At least one hadith indicates the importance of faith in avoiding hell, stating: “… no one will enter Hell in whose heart is an atom’s weight of faith.”
Some of the Quranic parables describing the sufferings in hell resemble those of the Christian New testament.
- The Bible states:
“And he gave a cry and said, Father Abraham, have mercy on me and send Lazarus, so that he may put the end of his finger in water and put it on my tongue, for I am cruelly burning in this flame.” Luke 16:24
“And in addition, there is a deep division fixed between us and you, so that those who might go from here to you are not able to do so, and no one may come from you to us.” Luke 16:26
“Unhappy are you who are full of food now: for you will be in need. Unhappy are you who are laughing now: for you will be crying in sorrow.” Luke 6:25
- Resemble the Quran stating:
“And the companions of the Fire will call to the companions of Paradise, “Pour upon us some water or from whatever Allah has provided you.” They will say, “Indeed, Allah has forbidden them both to the disbelievers.” 17:50
“And between them will be a partition, and on [its] elevations are men who recognize all by their mark. And they call out to the companions of Paradise, “Peace be upon you.” They have not [yet] entered it, but they long intensely.” 7:46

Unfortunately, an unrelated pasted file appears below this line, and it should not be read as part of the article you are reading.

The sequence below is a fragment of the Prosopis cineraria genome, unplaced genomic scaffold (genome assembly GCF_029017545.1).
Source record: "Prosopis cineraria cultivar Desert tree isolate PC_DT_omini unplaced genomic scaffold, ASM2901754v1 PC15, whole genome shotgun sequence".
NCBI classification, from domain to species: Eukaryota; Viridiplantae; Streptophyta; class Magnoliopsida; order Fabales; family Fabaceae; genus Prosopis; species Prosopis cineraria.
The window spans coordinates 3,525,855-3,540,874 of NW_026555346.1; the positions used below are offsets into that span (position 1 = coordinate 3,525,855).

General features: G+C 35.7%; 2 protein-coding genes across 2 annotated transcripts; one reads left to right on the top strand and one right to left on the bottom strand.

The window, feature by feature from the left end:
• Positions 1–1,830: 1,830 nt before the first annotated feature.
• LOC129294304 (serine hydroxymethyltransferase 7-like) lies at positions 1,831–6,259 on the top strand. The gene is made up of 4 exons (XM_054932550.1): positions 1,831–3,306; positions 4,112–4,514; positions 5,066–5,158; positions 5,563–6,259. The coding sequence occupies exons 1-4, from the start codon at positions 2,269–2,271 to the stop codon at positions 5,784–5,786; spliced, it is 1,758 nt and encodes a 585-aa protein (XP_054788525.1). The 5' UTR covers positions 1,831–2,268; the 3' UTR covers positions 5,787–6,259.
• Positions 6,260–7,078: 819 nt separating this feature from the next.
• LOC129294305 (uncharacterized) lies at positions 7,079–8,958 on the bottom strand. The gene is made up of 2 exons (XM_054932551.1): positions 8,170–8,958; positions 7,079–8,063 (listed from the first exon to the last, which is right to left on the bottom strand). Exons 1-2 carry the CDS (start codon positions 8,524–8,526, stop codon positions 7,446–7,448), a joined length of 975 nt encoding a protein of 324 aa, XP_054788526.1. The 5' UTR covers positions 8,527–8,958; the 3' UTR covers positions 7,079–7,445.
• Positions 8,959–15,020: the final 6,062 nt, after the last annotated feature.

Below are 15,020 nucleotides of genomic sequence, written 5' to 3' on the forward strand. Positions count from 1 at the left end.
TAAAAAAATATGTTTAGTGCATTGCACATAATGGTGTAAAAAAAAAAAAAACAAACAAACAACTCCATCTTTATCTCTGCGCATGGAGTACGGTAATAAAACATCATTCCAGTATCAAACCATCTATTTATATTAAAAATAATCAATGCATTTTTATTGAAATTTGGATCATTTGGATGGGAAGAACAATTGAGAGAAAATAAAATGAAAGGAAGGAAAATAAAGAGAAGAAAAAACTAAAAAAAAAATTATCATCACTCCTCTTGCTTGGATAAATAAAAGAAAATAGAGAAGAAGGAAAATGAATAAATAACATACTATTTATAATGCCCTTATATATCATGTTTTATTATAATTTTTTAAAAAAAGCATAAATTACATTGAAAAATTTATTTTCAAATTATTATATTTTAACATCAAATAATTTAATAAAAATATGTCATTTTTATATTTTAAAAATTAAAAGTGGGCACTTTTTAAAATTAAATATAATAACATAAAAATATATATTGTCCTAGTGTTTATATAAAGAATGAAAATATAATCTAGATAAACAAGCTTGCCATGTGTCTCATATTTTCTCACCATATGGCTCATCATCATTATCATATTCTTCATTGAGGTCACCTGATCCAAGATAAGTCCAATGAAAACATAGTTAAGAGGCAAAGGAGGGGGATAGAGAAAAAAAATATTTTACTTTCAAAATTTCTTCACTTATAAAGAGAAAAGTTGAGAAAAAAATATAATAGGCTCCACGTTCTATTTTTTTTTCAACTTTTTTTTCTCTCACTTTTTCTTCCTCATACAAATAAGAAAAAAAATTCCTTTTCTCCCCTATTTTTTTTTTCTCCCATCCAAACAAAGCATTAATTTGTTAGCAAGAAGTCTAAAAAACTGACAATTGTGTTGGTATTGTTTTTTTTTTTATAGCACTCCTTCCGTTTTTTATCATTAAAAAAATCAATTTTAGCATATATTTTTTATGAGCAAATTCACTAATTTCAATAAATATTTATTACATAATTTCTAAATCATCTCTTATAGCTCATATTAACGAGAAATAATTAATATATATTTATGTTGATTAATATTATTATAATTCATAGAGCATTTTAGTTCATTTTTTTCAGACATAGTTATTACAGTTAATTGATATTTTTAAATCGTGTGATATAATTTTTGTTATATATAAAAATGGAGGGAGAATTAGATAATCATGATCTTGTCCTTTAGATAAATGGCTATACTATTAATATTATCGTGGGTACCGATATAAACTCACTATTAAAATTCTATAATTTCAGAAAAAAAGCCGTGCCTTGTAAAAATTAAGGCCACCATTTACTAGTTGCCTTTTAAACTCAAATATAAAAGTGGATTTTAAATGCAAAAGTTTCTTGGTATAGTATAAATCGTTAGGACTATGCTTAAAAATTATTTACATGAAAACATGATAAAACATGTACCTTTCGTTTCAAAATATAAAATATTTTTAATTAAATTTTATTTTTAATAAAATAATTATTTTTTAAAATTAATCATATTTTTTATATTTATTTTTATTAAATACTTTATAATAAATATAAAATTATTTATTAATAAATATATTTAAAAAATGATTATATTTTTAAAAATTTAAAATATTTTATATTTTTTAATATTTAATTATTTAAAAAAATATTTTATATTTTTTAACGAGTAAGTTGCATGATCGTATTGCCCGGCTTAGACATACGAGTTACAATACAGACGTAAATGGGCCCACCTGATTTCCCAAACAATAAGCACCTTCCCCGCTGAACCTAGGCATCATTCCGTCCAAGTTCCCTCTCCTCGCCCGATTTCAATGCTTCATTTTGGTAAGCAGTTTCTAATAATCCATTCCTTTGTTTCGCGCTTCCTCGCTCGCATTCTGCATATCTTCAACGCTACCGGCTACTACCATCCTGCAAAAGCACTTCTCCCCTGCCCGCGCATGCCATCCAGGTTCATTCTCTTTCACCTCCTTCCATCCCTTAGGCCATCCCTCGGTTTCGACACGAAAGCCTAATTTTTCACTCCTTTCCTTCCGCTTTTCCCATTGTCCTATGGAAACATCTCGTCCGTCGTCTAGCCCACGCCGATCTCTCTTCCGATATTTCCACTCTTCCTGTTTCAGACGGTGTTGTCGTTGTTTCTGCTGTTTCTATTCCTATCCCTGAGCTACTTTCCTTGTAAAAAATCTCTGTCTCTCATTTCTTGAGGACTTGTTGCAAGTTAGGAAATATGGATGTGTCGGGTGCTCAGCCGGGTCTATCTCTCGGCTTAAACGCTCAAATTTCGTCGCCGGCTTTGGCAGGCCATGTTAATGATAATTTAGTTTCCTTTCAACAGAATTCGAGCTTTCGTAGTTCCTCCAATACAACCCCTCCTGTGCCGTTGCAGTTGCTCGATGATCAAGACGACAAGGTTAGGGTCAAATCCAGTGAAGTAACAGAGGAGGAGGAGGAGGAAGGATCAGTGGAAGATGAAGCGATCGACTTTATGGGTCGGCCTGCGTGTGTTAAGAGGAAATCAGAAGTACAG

“So let them laugh a little and [then] weep much as recompense for what they used to earn.” 9:82
The Book of Revelation describes a “lake which burneth with fire and brimstone: which is the second death”, which most Christians believe to be a description of Hell, comparable to Jahannam as “the fire”. While the Quran describes Jahannam as having seven levels, each for different sins, the Bible (as regards the issue of levels), speaks of the “lowest Hell (Sheol)”. It also refers to a “bottomless pit”, comparable to the lowest layer of Jahannam in most Sunni traditions.
Like the Islamic concept of hell, non-Biblical Christian-based writings, such as Dante’s Inferno, speak of hell divided into multiple “circles”. According to the Divine Comdey, each layer corresponding to another sin with Satan inside a frozen area at the very bottom.